GamStop Flaws Enable Gamblers to Override Self-Exclusion

Slot machine with STOP reels
Gamblers are finding ways to override self-exclusion methods on new platforms that are supposed to make it easier to break a gambling habit.

30-second summary

  • Self-exclusion a popular choice for many problem gamblers
  • GamStop “one stop shop” platform enables them to self-exclude from multiple sites
  • The self-certifying service can apparently be overridden
  • Company’s CEO “deeply concerned” over flaws
  • Politician brands scheme “unfit for purpose

2018 was the year that tech-savvy apps and banks came to the aid of vulnerable gamblers who are trying to break their gambling habits. Self-exclusion has become popular over the last 18 months with everyone from regulators to banks jumping on board.

The previous difficulties with self-exclusion have come from the necessity to declare yourself excluded from every operator you have opened an account with, which can be a time-consuming and lengthy process.

But recently flaws have been found in these technological options that enable users to “cheat” these systems, which means that some restrictions can be exploited.

Easy way to help vulnerable users

GamStop launched in April 2018 as an easy way for vulnerable users to help them stop their addiction growing. It advertised itself as a one-stop shop to exclude yourself easily from further gambling opportunities.

Once a user has entered the details of the relevant accounts that they hold, GamStop would then block any bets that were placed. The widely advertised free service is supposed to stop problem gamblers from being able to log on to any of the sites they had entered, but a new BBC 5 Live investigation has found a series of flaws in the system.

Still easy to bet online

An investigation by the team from BBC Radio 5’s show 5 Live Investigates found that a simple misspelling of the name or the use of a different email address could allow that person to carry on betting.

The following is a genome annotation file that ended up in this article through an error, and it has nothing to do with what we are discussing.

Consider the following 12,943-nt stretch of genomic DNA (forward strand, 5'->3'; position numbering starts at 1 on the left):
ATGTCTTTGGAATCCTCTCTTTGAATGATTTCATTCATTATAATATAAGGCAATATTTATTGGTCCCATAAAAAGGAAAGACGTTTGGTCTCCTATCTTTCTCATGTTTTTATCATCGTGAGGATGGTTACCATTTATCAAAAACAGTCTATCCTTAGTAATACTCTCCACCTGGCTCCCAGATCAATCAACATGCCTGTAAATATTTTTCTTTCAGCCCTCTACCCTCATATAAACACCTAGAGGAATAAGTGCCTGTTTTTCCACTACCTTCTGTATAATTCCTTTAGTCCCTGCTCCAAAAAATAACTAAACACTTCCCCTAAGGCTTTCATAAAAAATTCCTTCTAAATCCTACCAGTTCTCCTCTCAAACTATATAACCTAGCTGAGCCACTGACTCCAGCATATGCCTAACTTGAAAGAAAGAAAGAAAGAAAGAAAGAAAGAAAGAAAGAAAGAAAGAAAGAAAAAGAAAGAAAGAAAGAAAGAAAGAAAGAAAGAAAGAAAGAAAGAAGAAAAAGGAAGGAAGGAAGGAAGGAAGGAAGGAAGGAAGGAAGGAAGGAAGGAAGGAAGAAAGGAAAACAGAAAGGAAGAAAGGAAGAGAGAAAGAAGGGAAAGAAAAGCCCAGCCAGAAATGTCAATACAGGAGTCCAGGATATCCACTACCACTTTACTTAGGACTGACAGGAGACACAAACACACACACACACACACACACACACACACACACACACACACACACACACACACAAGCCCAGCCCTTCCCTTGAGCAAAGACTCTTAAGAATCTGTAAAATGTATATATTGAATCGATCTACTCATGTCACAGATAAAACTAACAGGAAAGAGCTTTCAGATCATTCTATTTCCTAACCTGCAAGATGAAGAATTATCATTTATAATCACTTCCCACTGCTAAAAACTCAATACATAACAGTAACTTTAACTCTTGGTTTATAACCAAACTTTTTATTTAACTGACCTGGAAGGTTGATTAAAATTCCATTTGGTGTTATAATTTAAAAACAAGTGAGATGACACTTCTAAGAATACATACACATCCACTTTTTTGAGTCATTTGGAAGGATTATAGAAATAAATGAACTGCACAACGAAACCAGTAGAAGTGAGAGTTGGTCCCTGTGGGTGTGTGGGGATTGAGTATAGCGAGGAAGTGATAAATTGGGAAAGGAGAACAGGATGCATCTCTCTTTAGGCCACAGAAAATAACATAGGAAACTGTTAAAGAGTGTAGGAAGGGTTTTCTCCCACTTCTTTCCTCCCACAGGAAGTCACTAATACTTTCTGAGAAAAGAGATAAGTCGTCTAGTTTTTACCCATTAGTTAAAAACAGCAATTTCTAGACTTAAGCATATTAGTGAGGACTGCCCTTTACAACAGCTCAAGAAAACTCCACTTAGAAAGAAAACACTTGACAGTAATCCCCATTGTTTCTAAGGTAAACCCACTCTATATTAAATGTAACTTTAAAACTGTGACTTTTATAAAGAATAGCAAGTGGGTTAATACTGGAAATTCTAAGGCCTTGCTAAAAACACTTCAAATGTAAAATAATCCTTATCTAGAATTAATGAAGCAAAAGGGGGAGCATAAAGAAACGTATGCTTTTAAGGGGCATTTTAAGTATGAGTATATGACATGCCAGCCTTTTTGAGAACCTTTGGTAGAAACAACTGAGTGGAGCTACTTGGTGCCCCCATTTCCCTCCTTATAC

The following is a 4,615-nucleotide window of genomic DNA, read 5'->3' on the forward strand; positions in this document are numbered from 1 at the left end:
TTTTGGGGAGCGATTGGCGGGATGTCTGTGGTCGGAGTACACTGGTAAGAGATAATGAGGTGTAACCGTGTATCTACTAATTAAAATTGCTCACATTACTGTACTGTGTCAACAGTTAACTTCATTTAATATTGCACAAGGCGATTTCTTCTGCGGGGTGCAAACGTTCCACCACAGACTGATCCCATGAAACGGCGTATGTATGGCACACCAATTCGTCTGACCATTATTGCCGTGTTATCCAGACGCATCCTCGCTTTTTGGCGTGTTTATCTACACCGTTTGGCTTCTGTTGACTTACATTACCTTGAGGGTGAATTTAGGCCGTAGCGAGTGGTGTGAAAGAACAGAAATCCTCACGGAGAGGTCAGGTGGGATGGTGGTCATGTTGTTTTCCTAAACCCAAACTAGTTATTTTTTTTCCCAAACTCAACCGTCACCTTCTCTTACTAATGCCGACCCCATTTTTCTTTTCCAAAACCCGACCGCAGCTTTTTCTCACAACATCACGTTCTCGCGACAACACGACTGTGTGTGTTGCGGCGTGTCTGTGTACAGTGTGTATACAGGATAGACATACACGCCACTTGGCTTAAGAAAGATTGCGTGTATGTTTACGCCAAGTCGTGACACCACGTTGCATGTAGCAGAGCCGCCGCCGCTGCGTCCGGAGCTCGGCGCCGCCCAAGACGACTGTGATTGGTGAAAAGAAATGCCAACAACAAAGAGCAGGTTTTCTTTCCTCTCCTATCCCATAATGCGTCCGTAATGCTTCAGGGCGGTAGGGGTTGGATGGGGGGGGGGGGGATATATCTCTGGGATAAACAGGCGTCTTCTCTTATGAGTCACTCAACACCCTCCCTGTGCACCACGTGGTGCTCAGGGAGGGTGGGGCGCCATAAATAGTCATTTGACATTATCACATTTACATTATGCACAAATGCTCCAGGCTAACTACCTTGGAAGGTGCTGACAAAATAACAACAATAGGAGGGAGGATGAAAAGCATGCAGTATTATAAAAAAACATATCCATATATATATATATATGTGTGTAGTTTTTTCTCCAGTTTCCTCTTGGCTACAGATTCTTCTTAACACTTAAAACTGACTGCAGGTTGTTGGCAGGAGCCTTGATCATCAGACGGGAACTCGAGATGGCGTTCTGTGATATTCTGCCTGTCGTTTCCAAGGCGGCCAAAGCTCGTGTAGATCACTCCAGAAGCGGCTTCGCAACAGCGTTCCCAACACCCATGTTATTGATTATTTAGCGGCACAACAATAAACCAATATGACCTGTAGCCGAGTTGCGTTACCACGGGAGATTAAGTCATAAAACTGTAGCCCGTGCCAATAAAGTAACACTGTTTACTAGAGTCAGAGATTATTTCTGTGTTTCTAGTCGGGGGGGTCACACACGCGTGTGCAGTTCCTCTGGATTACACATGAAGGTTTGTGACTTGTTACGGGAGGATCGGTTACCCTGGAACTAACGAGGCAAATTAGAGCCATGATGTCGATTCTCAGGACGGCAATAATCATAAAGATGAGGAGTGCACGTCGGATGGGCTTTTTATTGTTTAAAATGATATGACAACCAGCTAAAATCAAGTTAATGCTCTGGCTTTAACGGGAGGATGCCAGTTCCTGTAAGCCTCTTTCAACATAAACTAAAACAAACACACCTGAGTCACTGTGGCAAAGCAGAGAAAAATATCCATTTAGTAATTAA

These small changes allowed users to open new accounts and continue gambling – something that the head of GamStop said she is “deeply concerned about”. Fiona Palmer has since admitted that the service is not working well enough.

Meanwhile the UK’s regulator – the Gambling Commission – has said that more stringent ID checks are necessary.

It’s not the first time that BBC 5 Live have taken a good look at self-exclusion. Last year the show tested self-exclusion on the high street, where a producer tried to exclude himself from 21 betting shops in Grimsby, Lincolnshire, using the Multi-Operator Self Exclusion Scheme (MOSES). He later found he was still able to bet in 19 of them.

Lessons to be learned

Despite operator Senet Group vowing that “lessons would be learned”, a different producer from 5 Live Investigates banned himself from 20 of the same shops in the town a year later, but was still able to bet in 15 of them.

Senet group uses funding from bookmakers to run the scheme. It said while the results were disappointing, MOSES was an “important first step for people who genuinely want to reduce their gambling”.


The Association of British Bookmakers (ABB) said it was “disappointed” with the findings but added that it was encouraged by a survey from participants of the scheme.

Carried out by charity GambleAware, the survey found that “83% said that it had been effective in reducing or stopping their gambling activity and 71% said they have not attempted to use their nominated betting shops since signing up”.

Meanwhile, shadow culture secretary Tom Watson has branded the schemes “not fit for purpose” and vowed to take the BBC’s findings to the government.

Labour MP Carolyn Harris, who chairs a cross-party group of MPs on gambling-related harm, added: “Any system which is easily manipulated like this is not worth it – they have to be robust enough to withstand deliberate attempts to get around them.”

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